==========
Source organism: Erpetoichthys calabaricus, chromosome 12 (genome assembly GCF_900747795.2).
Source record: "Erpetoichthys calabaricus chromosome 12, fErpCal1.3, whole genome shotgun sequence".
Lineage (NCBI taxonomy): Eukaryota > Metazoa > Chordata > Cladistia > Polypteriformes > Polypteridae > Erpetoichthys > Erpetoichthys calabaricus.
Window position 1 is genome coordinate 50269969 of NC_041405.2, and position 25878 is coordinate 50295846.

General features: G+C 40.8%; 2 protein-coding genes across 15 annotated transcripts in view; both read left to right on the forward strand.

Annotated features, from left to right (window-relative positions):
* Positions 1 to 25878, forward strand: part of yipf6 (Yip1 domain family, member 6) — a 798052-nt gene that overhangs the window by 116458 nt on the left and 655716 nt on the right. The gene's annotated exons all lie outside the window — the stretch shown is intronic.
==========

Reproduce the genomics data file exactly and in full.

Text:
Source organism: Erpetoichthys calabaricus, chromosome 12 (genome assembly GCF_900747795.2).
Source record: "Erpetoichthys calabaricus chromosome 12, fErpCal1.3, whole genome shotgun sequence".
Lineage (NCBI taxonomy): Eukaryota > Metazoa > Chordata > Cladistia > Polypteriformes > Polypteridae > Erpetoichthys > Erpetoichthys calabaricus.
Window position 1 is genome coordinate 50269969 of NC_041405.2, and position 25878 is coordinate 50295846.

General features: G+C 40.8%; 2 protein-coding genes across 15 annotated transcripts in view; both read left to right on the forward strand.

Annotated features, from left to right (window-relative positions):
* Positions 1 to 25878, forward strand: part of yipf6 (Yip1 domain family, member 6) — a 798052-nt gene that overhangs the window by 116458 nt on the left and 655716 nt on the right. The gene's annotated exons all lie outside the window — the stretch shown is intronic.